Churchkhela, Traditional Georgian Dishes

Churchkhela, Traditional Georgian Dishes

Churchkhela, a threaded chain of nuts covered in a gooey layer of thickened grape juice, is without a doubt the most famous of all Georgian sweets. This mouthwatering delicacy has spread beyond Georgia into other countries of the Caucasus and the former USSR, yet thanks to its delicate, natural and slightly sweet taste
remains a beloved symbol of Georgian cuisine. 

The history of churchkhela is rooted in the Georgian region of Samegrelo, a fact confirmed even by the etymology of the word. Translated from the Mingrelian language, “chhur” means “cold”, and “chkher” means “hot”, and this reflects two essential steps in making churchkhela: Threaded nuts are dipped several times in a hot, sticky mass (called felamushi in Georgian) and then cooled in the open air for days.

Although a churchkhela recipe may appear simple due to the scant ingredients which are used, the process itself is extremely lengthy. The grape juice is first boiled over medium heat for 30 minutes and left to simmer for 10 to 12 hours. The juice is then filtered and evaporated so that it reaches a sugar content of up to 30-40%, and its acidity is reduced by adding marble flour or chalk. After the felamushhi has sat for 5-6 hours, the sediment is drained. It is only after all of this preparation that the threads of nuts can be immersed in the heated, thickened felamushi. This process is repeated 2 or 3 times over the course of 2-3 hours. The candied walnuts are then suspended by the ends of the threads on a rack and left to dry in this position for 15-17 days. It takes another 2-3 months for the flavor of the felamushi to gradually becomes richer and the churchkhela to reach its optimal taste.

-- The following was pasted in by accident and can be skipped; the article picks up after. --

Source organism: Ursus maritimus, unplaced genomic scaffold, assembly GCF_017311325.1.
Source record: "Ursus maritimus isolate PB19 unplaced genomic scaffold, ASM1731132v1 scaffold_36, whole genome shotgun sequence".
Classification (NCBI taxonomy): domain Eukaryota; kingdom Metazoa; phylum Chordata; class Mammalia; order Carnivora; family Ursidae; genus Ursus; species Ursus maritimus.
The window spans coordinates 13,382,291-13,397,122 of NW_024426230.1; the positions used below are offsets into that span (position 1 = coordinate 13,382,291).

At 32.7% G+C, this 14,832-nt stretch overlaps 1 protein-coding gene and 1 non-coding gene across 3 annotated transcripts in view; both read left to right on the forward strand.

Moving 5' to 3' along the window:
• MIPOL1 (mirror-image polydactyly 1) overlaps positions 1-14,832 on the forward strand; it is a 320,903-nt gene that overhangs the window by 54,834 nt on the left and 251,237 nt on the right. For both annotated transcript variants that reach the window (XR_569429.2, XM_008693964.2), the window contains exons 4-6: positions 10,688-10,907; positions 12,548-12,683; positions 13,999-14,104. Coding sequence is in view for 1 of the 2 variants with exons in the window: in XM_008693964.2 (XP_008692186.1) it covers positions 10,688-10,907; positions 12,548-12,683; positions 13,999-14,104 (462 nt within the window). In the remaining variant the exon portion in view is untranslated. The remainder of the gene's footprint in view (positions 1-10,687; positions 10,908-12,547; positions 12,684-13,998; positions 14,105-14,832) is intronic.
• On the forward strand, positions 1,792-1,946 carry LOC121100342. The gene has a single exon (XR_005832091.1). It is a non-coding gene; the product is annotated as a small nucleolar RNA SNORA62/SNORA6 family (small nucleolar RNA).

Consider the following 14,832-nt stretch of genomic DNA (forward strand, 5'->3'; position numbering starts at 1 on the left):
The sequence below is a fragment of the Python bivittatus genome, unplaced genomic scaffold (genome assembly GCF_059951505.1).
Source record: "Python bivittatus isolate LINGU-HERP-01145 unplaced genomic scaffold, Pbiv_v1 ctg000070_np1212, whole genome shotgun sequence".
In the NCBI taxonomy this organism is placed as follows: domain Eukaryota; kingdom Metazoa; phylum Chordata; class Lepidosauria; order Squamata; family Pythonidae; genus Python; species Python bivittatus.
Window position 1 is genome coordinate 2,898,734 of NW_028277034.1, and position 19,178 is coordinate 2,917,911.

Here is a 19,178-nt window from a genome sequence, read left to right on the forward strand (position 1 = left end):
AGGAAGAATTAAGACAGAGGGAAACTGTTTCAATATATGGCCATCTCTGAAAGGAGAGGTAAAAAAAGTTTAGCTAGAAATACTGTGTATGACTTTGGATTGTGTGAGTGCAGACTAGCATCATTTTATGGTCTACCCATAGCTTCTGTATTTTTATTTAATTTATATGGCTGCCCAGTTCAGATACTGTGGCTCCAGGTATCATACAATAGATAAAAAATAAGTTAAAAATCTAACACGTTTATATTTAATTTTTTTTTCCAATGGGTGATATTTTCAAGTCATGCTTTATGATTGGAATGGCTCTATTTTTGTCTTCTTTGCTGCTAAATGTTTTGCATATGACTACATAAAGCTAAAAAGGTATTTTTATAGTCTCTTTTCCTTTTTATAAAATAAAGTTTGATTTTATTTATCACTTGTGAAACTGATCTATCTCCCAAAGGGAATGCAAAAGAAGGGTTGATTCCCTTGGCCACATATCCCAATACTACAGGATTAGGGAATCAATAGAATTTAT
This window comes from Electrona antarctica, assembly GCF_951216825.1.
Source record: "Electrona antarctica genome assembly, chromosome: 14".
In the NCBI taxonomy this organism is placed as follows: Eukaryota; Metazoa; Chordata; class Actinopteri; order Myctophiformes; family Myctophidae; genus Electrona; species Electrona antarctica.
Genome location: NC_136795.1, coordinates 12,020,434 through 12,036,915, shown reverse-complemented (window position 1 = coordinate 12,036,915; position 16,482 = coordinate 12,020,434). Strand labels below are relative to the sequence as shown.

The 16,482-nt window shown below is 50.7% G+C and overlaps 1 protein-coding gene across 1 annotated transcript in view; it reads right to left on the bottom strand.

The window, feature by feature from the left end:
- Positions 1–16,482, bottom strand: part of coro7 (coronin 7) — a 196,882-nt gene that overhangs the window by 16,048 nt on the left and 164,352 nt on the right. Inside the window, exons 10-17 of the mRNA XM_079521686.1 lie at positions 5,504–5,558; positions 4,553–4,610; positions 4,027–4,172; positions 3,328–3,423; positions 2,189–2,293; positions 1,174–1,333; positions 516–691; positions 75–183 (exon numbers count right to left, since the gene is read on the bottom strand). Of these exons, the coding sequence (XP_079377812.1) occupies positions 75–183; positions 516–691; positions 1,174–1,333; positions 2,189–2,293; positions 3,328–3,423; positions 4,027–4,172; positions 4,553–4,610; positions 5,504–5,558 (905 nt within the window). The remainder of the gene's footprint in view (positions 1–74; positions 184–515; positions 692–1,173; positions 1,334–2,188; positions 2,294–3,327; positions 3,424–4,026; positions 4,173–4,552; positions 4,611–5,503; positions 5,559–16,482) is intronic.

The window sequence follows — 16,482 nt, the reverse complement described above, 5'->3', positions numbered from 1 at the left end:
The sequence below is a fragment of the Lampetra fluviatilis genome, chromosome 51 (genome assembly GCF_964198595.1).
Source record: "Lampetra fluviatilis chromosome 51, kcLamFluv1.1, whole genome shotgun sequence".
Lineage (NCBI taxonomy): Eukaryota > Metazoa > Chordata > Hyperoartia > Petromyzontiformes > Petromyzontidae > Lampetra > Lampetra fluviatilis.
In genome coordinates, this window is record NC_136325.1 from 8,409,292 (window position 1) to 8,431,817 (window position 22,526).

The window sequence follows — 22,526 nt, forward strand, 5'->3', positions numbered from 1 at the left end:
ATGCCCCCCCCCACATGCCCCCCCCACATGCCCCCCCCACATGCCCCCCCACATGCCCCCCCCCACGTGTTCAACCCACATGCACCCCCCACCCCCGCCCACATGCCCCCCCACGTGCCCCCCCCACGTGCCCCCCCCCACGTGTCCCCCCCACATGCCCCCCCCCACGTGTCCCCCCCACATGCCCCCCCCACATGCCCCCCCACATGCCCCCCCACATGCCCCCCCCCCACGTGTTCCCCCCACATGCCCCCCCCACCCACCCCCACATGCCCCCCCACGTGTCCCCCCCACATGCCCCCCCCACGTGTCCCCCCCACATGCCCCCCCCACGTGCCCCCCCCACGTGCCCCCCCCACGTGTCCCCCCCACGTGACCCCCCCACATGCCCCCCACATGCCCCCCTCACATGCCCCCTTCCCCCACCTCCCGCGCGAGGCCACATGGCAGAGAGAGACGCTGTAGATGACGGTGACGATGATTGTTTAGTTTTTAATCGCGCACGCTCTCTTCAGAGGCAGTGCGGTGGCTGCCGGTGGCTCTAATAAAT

Churchkhela can be found across Georgia in bazaars, small grocery stores, supermarkets and even wine boutiques. Its sweet flavor makes it a great accompaniment to tea or coffee. As this is a very high-calorie product packed with protein and vitamins, it will keep you full for hours and thus makes the perfect snack for camping trips. Churchkhela also travels well and can store for months, so it a great edible souvenir for relatives and friends back home. 

Be sure to indulge in this nutritious treat when you visit Georgia!